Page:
Spam still remains a major nuisance in email traffic. However, the protective measures taken by email providers and recipients against spam occasionally tend to filter out legitimate emails from serious providers. We have compiled 12 tips for you on how to avoid the spam classification of legitimate emails.

1. Check your blacklist

Blacklists contain IP addresses/domains of mail servers which have been declared senders of spam. Many email providers run a synchronisation process of the used IP addresses/domains with blacklists. If the IP address/domain can be found on a blacklist, the email will immediately be sorted out or rejected. Since not all providers use all available blacklists, it is recommended to check which specific blacklists are employed by the relevant providers. Within the framework of regular monitoring, you should check whether your own IP or domain data appears on these blacklists. Is this case, an exclusion from the blacklist may be possible. However, this might come at a charge and must be justified by a good reason. New addresses should be checked immediately.

2. Design subject lines simply

The subject line of an email is one of the most sensitive areas for spam checks. It is recommended that you keep the design of the subject line as plain as possible. This means: The overuse of special characters should be avoided in the same way as unnecessary spaces and the use of upper case characters for entire words or even the complete subject line. Even when the subject line gets past the spam filter, it will probably be perceived as dubious by the recipient. The choice of words is also of great importance. Keywords such as “sex” or “viagra” should be avoided – not only in the subject line but throughout the whole email.

3. Use colours sparingly

Text in loud and striking colours such as red or blue should be avoided. Black or – in the case of dark background – white are the best colours to avoid spam classification. You should use as few different colours as possible.

4. Use links instead of attachments

Email attachments are the most common way to distribute viruses and for that reason, emails with attachments are often filtered. If you wish to send a file anyway, it is recommended to link it as an external download.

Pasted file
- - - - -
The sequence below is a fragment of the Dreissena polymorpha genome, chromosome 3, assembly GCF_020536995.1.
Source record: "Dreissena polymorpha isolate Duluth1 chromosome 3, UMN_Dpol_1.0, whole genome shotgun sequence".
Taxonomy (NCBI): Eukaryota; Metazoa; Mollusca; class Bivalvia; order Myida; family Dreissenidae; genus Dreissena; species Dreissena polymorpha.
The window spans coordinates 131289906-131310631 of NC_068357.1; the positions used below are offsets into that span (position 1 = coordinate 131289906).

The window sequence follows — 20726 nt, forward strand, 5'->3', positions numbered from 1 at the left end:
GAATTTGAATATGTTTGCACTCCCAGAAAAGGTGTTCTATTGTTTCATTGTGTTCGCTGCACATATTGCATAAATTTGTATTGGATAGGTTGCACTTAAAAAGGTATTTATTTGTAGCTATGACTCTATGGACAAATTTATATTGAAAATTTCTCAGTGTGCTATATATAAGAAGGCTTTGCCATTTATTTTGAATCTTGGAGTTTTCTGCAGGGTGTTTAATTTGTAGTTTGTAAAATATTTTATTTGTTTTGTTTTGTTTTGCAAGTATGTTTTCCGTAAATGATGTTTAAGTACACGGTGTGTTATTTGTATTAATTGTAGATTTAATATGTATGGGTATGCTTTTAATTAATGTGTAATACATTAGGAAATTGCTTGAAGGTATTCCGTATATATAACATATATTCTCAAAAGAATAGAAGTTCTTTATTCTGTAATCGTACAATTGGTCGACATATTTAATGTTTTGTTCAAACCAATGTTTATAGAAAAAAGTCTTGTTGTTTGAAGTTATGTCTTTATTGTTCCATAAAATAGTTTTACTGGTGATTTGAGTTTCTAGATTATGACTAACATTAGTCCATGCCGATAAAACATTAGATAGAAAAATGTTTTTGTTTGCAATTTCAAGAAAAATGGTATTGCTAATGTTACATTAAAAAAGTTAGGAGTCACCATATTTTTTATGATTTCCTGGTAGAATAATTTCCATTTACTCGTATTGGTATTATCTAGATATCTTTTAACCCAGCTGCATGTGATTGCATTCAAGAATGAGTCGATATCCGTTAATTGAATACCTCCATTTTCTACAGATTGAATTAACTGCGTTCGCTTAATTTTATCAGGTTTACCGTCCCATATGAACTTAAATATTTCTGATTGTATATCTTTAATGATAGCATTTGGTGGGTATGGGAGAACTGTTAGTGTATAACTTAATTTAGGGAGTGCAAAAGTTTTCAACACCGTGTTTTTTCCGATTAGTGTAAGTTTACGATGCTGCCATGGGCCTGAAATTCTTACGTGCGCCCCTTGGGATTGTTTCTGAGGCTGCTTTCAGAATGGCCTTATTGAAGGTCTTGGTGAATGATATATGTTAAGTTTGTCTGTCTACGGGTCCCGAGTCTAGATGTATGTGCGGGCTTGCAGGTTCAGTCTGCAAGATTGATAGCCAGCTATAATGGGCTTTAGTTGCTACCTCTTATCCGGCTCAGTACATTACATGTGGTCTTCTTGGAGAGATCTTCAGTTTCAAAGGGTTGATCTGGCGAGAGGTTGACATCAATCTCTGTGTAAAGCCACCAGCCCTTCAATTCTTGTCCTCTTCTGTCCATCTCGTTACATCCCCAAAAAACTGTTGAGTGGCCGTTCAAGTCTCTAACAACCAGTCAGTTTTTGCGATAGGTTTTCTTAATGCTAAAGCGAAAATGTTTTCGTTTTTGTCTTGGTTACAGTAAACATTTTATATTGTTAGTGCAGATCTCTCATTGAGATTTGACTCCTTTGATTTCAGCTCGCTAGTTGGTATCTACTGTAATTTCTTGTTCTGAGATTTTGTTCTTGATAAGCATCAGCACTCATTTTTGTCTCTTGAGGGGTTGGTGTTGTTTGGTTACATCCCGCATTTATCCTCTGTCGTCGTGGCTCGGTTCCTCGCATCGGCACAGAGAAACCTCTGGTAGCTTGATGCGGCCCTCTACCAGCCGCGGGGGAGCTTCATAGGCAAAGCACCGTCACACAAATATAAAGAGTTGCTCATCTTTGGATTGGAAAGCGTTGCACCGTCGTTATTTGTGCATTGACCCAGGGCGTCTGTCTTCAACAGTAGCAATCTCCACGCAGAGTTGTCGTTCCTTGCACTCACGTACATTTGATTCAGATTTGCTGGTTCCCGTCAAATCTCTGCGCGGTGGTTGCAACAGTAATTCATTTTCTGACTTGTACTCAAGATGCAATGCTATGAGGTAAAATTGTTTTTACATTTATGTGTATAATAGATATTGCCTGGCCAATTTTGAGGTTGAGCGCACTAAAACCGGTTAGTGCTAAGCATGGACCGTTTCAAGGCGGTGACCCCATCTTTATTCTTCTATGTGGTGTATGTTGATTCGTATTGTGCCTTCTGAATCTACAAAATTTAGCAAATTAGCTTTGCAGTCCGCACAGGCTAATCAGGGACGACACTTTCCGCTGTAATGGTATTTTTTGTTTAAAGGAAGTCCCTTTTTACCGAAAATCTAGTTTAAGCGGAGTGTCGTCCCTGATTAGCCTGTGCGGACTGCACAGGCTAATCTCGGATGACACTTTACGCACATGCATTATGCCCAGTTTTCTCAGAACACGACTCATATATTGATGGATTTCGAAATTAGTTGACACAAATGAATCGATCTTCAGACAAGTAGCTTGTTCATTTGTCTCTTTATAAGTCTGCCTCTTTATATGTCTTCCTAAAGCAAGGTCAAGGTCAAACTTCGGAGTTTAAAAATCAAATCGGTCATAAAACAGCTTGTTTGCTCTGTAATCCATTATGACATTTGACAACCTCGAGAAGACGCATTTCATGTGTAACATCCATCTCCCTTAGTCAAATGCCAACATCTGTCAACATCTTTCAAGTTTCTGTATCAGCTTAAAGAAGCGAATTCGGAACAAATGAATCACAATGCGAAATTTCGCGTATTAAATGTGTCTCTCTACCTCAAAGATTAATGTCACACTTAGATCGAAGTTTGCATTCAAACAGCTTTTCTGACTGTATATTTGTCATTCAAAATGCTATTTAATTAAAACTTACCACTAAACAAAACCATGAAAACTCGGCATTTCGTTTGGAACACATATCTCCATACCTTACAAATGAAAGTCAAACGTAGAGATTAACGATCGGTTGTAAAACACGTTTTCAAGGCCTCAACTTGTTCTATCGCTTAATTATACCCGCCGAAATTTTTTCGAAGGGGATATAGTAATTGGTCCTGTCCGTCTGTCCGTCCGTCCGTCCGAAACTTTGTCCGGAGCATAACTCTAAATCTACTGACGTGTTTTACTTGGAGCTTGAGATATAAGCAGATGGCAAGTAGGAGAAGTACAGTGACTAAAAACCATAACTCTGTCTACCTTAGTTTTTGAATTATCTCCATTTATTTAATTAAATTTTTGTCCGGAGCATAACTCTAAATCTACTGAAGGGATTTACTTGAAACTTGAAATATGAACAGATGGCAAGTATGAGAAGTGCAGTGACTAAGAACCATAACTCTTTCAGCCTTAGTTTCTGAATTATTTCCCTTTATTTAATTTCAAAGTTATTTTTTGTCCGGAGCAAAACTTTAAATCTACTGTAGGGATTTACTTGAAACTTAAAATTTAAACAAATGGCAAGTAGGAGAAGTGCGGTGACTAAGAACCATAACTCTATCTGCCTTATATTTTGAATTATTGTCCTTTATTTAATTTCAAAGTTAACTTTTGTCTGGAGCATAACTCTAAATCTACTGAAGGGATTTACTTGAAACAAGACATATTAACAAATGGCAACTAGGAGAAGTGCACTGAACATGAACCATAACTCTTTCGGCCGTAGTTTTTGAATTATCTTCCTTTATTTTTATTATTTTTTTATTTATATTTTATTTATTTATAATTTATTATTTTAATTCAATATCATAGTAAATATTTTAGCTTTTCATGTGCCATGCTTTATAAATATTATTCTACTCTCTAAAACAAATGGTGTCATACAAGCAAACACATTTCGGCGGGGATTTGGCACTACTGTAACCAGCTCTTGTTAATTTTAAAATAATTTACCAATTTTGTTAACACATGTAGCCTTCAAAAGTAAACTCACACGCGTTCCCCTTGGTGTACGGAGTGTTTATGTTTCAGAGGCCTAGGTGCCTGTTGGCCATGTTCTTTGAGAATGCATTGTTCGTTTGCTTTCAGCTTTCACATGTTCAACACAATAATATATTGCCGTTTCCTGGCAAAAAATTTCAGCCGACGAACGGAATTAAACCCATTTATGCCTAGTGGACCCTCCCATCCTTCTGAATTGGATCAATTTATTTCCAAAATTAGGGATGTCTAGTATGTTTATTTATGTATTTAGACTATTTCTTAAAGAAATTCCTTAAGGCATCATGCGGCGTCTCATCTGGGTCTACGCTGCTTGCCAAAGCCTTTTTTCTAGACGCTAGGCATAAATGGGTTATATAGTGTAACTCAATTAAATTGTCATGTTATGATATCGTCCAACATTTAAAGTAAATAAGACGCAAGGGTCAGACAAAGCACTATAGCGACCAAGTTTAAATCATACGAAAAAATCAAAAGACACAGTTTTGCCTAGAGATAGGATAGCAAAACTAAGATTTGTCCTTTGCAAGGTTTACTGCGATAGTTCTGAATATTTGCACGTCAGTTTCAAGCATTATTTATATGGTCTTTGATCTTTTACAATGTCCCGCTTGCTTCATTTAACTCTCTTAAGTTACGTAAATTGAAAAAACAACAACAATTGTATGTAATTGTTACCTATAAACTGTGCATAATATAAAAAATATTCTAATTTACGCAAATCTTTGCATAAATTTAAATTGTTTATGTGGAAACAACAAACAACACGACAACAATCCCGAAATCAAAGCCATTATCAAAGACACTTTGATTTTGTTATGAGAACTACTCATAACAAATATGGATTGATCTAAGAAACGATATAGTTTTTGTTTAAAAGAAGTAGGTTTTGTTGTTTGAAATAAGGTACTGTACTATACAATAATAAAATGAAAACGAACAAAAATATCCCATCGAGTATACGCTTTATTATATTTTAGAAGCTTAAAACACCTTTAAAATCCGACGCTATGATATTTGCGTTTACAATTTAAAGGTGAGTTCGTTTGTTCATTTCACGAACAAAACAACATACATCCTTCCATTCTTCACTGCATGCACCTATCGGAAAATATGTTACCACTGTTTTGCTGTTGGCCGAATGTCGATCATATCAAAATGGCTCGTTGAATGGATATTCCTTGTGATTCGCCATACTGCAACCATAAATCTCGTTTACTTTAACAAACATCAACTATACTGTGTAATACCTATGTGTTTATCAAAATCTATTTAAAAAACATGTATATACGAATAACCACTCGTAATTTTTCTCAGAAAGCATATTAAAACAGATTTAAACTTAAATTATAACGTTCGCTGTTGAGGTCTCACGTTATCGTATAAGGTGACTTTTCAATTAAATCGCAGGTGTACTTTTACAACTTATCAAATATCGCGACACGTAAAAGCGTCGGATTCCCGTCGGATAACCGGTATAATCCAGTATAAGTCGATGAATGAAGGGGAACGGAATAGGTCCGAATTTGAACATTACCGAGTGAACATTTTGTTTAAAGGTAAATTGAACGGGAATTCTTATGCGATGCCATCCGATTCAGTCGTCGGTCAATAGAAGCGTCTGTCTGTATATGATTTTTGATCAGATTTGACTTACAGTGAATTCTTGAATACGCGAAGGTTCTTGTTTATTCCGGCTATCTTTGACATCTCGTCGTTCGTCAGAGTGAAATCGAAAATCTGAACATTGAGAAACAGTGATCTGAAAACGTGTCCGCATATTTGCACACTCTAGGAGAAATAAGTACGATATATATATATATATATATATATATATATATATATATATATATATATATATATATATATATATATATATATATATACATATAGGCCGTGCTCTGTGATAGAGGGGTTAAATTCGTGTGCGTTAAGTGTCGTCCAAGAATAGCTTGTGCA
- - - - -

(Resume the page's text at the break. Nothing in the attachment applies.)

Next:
5. Send multi-part emails

Even HTML elements are sometimes classed as spam. Emails should therefore be sent as multi-part emails – in HTML or text form – or you should allow the recipient a choice through opt-in.

6. Use static IP addresses

Emails should always be sent from static IP addresses. Dynamic IP addresses can often be found on blacklists.

7. Implement opt-ins immediately

If a recipients unsubscribes prior to receiving a newsletter, he should immediately be deleted from the subscription list. Recipients who continue to receive unwanted newsletters despite of their unsubscription are likely to report them as spam at some point. If you wish to access more than one address database, you should synchronise these regularly in order to take into account all unsubscriptions.

8. Practice whitelisting

A general possibility to reduce the type and scope of filter measures, is to improve your own reputation (positive reputation) through whitelisting. Whitelists are positive lists, which accredit a listed sender with a special reputation and secure his emails privileged status by the email provider. You will find more information on whitelisting in this article:

9. Avoid bcc distribution to several recipients

If an email is to be sent to a number of recipients, you should not specify these recipients in the Bcc field. A large number of recipients in the Bcc field is a sign for spam.

10. Watch the file size

The file size of most spam emails is under 20KB. Email newsletters should therefore have a size between 20KB and 50KB.

11. Do not use bad HTML code

HTML code for newsletters should not be generated through common tools such as Microsoft Word. This code may be “unorthodox” and therefore susceptible to spam classification.